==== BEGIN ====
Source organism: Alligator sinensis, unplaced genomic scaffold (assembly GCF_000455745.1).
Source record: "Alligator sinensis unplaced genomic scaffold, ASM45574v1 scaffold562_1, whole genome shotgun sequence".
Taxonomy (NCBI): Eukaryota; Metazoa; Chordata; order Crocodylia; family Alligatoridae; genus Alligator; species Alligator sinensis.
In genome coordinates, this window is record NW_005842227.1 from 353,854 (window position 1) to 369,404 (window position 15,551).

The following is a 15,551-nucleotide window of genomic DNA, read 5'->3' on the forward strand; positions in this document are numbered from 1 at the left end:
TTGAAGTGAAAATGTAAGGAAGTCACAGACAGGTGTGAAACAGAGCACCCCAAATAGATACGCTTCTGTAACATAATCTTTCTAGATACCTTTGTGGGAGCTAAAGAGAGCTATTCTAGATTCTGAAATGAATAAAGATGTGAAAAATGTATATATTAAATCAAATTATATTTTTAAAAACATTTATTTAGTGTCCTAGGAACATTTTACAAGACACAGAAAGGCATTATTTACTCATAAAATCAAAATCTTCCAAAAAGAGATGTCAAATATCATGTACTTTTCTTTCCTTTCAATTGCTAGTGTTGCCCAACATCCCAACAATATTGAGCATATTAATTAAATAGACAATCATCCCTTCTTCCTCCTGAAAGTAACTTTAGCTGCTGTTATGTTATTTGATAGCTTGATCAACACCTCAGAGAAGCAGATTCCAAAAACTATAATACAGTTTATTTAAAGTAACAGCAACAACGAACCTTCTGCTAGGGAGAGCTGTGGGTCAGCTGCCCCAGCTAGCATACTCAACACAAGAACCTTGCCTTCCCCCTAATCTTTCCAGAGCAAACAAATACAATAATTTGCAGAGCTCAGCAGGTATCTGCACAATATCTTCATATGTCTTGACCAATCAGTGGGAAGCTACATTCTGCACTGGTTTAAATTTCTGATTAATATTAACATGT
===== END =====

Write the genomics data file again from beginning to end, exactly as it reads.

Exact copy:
Source organism: Alligator sinensis, unplaced genomic scaffold (assembly GCF_000455745.1).
Source record: "Alligator sinensis unplaced genomic scaffold, ASM45574v1 scaffold562_1, whole genome shotgun sequence".
Taxonomy (NCBI): Eukaryota; Metazoa; Chordata; order Crocodylia; family Alligatoridae; genus Alligator; species Alligator sinensis.
In genome coordinates, this window is record NW_005842227.1 from 353,854 (window position 1) to 369,404 (window position 15,551).

The following is a 15,551-nucleotide window of genomic DNA, read 5'->3' on the forward strand; positions in this document are numbered from 1 at the left end:
TTGAAGTGAAAATGTAAGGAAGTCACAGACAGGTGTGAAACAGAGCACCCCAAATAGATACGCTTCTGTAACATAATCTTTCTAGATACCTTTGTGGGAGCTAAAGAGAGCTATTCTAGATTCTGAAATGAATAAAGATGTGAAAAATGTATATATTAAATCAAATTATATTTTTAAAAACATTTATTTAGTGTCCTAGGAACATTTTACAAGACACAGAAAGGCATTATTTACTCATAAAATCAAAATCTTCCAAAAAGAGATGTCAAATATCATGTACTTTTCTTTCCTTTCAATTGCTAGTGTTGCCCAACATCCCAACAATATTGAGCATATTAATTAAATAGACAATCATCCCTTCTTCCTCCTGAAAGTAACTTTAGCTGCTGTTATGTTATTTGATAGCTTGATCAACACCTCAGAGAAGCAGATTCCAAAAACTATAATACAGTTTATTTAAAGTAACAGCAACAACGAACCTTCTGCTAGGGAGAGCTGTGGGTCAGCTGCCCCAGCTAGCATACTCAACACAAGAACCTTGCCTTCCCCCTAATCTTTCCAGAGCAAACAAATACAATAATTTGCAGAGCTCAGCAGGTATCTGCACAATATCTTCATATGTCTTGACCAATCAGTGGGAAGCTACATTCTGCACTGGTTTAAATTTCTGATTAATATTAACATGT